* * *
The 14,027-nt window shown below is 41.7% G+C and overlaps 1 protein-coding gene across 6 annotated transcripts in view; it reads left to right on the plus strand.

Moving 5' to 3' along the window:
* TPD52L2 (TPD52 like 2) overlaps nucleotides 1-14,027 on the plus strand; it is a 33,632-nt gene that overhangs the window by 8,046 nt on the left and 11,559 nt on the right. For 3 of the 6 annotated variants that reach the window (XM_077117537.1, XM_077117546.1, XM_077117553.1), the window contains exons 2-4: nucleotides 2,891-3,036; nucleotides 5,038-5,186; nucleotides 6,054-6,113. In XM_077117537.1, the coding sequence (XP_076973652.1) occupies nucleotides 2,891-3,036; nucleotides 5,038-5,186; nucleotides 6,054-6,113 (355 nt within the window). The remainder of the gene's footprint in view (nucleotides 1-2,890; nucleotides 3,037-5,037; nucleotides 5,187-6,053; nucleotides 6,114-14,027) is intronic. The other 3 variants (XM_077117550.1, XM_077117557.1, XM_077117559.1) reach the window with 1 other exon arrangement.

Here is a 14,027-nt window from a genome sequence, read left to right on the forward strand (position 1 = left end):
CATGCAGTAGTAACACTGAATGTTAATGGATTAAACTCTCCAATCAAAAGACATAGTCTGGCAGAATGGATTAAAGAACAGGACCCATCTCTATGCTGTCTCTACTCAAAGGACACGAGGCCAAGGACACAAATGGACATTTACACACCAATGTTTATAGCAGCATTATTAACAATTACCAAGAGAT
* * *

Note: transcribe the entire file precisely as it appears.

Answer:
The 14,027-nt window shown below is 41.7% G+C and overlaps 1 protein-coding gene across 6 annotated transcripts in view; it reads left to right on the plus strand.

Moving 5' to 3' along the window:
* TPD52L2 (TPD52 like 2) overlaps nucleotides 1-14,027 on the plus strand; it is a 33,632-nt gene that overhangs the window by 8,046 nt on the left and 11,559 nt on the right. For 3 of the 6 annotated variants that reach the window (XM_077117537.1, XM_077117546.1, XM_077117553.1), the window contains exons 2-4: nucleotides 2,891-3,036; nucleotides 5,038-5,186; nucleotides 6,054-6,113. In XM_077117537.1, the coding sequence (XP_076973652.1) occupies nucleotides 2,891-3,036; nucleotides 5,038-5,186; nucleotides 6,054-6,113 (355 nt within the window). The remainder of the gene's footprint in view (nucleotides 1-2,890; nucleotides 3,037-5,037; nucleotides 5,187-6,053; nucleotides 6,114-14,027) is intronic. The other 3 variants (XM_077117550.1, XM_077117557.1, XM_077117559.1) reach the window with 1 other exon arrangement.

Here is a 14,027-nt window from a genome sequence, read left to right on the forward strand (position 1 = left end):
CATGCAGTAGTAACACTGAATGTTAATGGATTAAACTCTCCAATCAAAAGACATAGTCTGGCAGAATGGATTAAAGAACAGGACCCATCTCTATGCTGTCTCTACTCAAAGGACACGAGGCCAAGGACACAAATGGACATTTACACACCAATGTTTATAGCAGCATTATTAACAATTACCAAGAGAT